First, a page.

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Dr. Pinter-Brown on Treating CTCL With Chemotherapy

Lauren Pinter-Brown, MD
Published: Monday, Apr 22, 2013



Lauren Pinter-Brown, MD, Clinical Professor, Department of Medicine, Hematology-Oncology, University of California, Los Angeles, gives an overview of treatment with chemotherapy for patients with cutaneous T-cell lymphoma (CTCL).

If a patient with CTCL has early-stage disease, Pinter-Brown believes that treatment with chemotherapy or a systemic therapy should not be obligated. At this point, treating a patient with chemotherapy may not be in the patient's best interest, Pinter-Brown believes. These patients should be followed closely, to monitor for change.

A diagnosis of mycosis fungoides, the most common form of CTCL, often leads to treatment with CHOP or other chemotherapies, which will elicit a beneficial response. However, the response is generally very short with high toxicity. Pinter-Brown stresses that mycosis fungoides must be treated as a chronic disease, since patients must live with the disease and side effects of treatment. Due to this, quality of life and comfort should always be a priority.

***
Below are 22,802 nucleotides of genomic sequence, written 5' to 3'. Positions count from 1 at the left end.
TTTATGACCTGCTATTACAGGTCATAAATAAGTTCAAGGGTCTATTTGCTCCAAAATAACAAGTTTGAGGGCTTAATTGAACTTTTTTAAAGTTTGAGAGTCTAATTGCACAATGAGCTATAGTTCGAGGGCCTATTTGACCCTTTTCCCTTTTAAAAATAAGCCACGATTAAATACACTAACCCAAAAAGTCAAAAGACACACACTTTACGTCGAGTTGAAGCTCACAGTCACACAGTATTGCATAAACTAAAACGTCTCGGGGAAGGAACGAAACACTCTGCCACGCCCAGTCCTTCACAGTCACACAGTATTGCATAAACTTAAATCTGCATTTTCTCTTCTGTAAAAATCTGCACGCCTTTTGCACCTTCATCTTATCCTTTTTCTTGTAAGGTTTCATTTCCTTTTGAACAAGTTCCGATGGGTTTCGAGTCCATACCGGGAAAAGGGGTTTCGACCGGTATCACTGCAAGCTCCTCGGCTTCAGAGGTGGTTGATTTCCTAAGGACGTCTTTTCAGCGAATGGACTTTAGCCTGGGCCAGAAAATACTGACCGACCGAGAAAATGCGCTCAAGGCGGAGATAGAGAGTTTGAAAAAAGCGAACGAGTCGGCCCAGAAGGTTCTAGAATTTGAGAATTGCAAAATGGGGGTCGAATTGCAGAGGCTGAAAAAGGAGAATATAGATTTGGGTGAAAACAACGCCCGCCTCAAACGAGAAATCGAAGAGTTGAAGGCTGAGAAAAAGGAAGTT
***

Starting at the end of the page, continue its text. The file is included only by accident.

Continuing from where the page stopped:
Lauren Pinter-Brown, MD, Clinical Professor, Department of Medicine, Hematology-Oncology, University of California, Los Angeles, gives an overview of treatment with chemotherapy for patients with cutaneous T-cell lymphoma (CTCL).

If a patient with CTCL has early-stage disease, Pinter-Brown believes that treatment with chemotherapy or a systemic therapy should not be obligated. At this point, treating a patient with chemotherapy may not be in the patient's best interest, Pinter-Brown believes. These patients should be followed closely, to monitor for change.

A diagnosis of mycosis fungoides, the most common form of CTCL, often leads to treatment with CHOP or other chemotherapies, which will elicit a beneficial response. However, the response is generally very short with high toxicity. Pinter-Brown stresses that mycosis fungoides must be treated as a chronic disease, since patients must live with the disease and side effects of treatment. Due to this, quality of life and comfort should always be a priority.


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